Embracing Organic Land Care – One Design at a Time Roots…
By Michael McCleese, AOLCP
Twenty-five years ago I took a job on a landscape crew as an out of shape, burned out social worker. It was a particularly hot summer and I’ll never forget what it was like hefting 24” balled and burlapped boxwoods out of a trailer onto a planting bed. I was used to carrying a pager, talking on the telephone, and having long lunches with co-workers. Landscaping was tough. The sun was brutally hot. The work was hard and physically demanding. Sweat and grime soaked my clothes and at the end of the day; I was really, truly hungry. As the weeks passed, leathery calluses began to replace the blisters on my soft palms. I noticed something else that summer while I dug holes and mulched and edged and planted. As the calluses got tougher and my body slimmer, I started seeing colors in the garden, not just green, but 40 kinds of green and 20 kinds of yellow and lavender and blue! I began to notice venation in leaves and that some shrubs and trees had exfoliating bark on their limbs and trunks. Then the big surprise, I started noticing shapes and textures and grade changes in the landscape. Amazing! A garden designer was born!
I think it’s important for designers to remember their roots. How did we get where we are today? Where did we start? What motivates us? Where are we going? Most important, how and why did we find our way to NOFA and the NOFA Standards for Organic Land Care? It is more important than ever that we know the answers to these questions. We see what is happening today. The earth is pushing back. It’s hotter and colder than it’s supposed to be. Super storms have been raging on all continents. Epic droughts are appearing around the globe. And, many species of bees and other pollinators, our link between food production and starvation, are inexplicably dying by the billions. We have a big job on our hands. Since we can’t snap on a cape and fly around saving the earth with our ‘Green’ super powers we’ll have to do the next best thing; design sustainable, chemical free spaces one landscape or garden at a time. It’s not so overwhelming when you look at it that way.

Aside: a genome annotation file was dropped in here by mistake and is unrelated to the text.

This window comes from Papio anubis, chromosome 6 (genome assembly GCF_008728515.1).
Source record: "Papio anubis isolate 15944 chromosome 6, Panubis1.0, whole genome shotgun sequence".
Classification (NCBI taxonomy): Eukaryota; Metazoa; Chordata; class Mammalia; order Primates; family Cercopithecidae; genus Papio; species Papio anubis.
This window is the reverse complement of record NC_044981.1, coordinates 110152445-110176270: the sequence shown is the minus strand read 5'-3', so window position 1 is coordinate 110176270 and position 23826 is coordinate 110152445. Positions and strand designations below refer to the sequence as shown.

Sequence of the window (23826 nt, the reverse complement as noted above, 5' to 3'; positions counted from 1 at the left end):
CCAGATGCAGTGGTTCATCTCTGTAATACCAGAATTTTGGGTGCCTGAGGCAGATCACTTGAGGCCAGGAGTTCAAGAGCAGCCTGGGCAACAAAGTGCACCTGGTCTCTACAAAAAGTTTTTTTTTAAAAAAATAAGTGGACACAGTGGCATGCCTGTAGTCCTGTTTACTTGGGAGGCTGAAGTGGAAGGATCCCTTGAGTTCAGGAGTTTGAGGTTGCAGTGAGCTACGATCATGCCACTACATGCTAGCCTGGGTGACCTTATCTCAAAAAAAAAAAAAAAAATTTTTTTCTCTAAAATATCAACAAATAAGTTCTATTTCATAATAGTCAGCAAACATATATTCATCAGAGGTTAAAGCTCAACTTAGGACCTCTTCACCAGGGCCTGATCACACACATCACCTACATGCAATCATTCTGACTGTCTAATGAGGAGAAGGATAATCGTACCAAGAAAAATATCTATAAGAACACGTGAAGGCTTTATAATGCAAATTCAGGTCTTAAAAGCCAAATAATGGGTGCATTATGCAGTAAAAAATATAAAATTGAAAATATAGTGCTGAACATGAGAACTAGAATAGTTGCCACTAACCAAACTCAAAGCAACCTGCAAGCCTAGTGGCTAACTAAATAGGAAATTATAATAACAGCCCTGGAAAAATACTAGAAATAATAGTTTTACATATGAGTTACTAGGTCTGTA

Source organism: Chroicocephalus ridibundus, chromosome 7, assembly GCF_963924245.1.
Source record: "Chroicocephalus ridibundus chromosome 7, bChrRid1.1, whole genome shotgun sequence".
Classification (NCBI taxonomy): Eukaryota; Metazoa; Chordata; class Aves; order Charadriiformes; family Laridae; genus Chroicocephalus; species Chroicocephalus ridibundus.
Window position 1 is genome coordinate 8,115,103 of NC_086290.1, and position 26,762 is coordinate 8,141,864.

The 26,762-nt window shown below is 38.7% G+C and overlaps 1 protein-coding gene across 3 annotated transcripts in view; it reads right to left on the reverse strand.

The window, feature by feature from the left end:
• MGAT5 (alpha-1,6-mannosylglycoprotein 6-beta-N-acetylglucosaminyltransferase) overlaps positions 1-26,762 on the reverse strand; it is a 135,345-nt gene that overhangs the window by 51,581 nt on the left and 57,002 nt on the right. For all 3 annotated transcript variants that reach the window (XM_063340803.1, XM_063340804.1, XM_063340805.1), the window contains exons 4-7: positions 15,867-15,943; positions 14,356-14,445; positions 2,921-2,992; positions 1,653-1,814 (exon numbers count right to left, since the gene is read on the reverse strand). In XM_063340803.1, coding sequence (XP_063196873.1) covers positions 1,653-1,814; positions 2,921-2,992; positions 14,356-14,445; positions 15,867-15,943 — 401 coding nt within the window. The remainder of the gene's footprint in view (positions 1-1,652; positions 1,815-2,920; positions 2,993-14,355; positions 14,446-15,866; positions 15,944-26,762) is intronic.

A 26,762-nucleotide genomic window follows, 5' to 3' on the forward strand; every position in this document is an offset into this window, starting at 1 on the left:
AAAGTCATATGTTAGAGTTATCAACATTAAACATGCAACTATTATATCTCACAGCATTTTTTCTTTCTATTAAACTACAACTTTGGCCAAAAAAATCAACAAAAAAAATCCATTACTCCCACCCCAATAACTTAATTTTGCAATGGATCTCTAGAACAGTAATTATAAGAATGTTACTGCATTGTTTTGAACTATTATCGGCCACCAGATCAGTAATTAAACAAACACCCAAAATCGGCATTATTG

If you’re like me, designing gardens is a passion. It’s amazing how quickly our craft is evolving into one of the very tools which will help bring humans back into harmony with nature. It wasn’t like that just a few years ago. It seemed that designers of permaculture sites and designers of ornamental landscapes were at polar opposites in how a garden should look and feel. But now, like peanut butter and jelly, we’re beginning to come together! I’ll be attending a permaculture design course this summer in Vermont. People are beginning to listen to us. Convincing politicians is a whole other story! Our measure of success as designers depends upon our communication with our clients. Education is our biggest and best tool.
What our clients learn from us is more important than what we present to them on a CAD drawing or on a piece of vellum. If clients can grasp the core principles of our OLC training, the rest will follow. For example, below are two photos of gardens I designed. Garden 1 was designed and installed before I completed my NOFA training and before I stopped using chemicals and long distance materials. Garden 2 shows a landscape I designed after my NOFA OLC training. Both gardens are artfully designed and pleasant to look at. My designs today include mostly native and edible plants. The point is, our clients will embrace sustainable designs and the OLC principles if we show them that they can still enjoy and live in beautiful spaces. And, knowing that they are contributing to healing the planet will inspire them to share what they learned. All good stuff!
Garden 1 – Installed Without NOFA OLC Principles
Garden 2 – Installed Using NOFA OLC Guidelines
For the next 2 months I’d like to share some of my projects with you and some of the techniques and practices from a few of the talented caring people I know who are changing the world through ecological design. In the meantime, I hope you will take a few minutes out of your busy schedules and reflect on your design roots, where you’ve been and where you’re going. Until then, thank you for healing the planet one garden at a time…
Michael McCleese, AOLCP A Guy & His Dog Landscaping www.aguyandhisdog.net firstname.lastname@example.org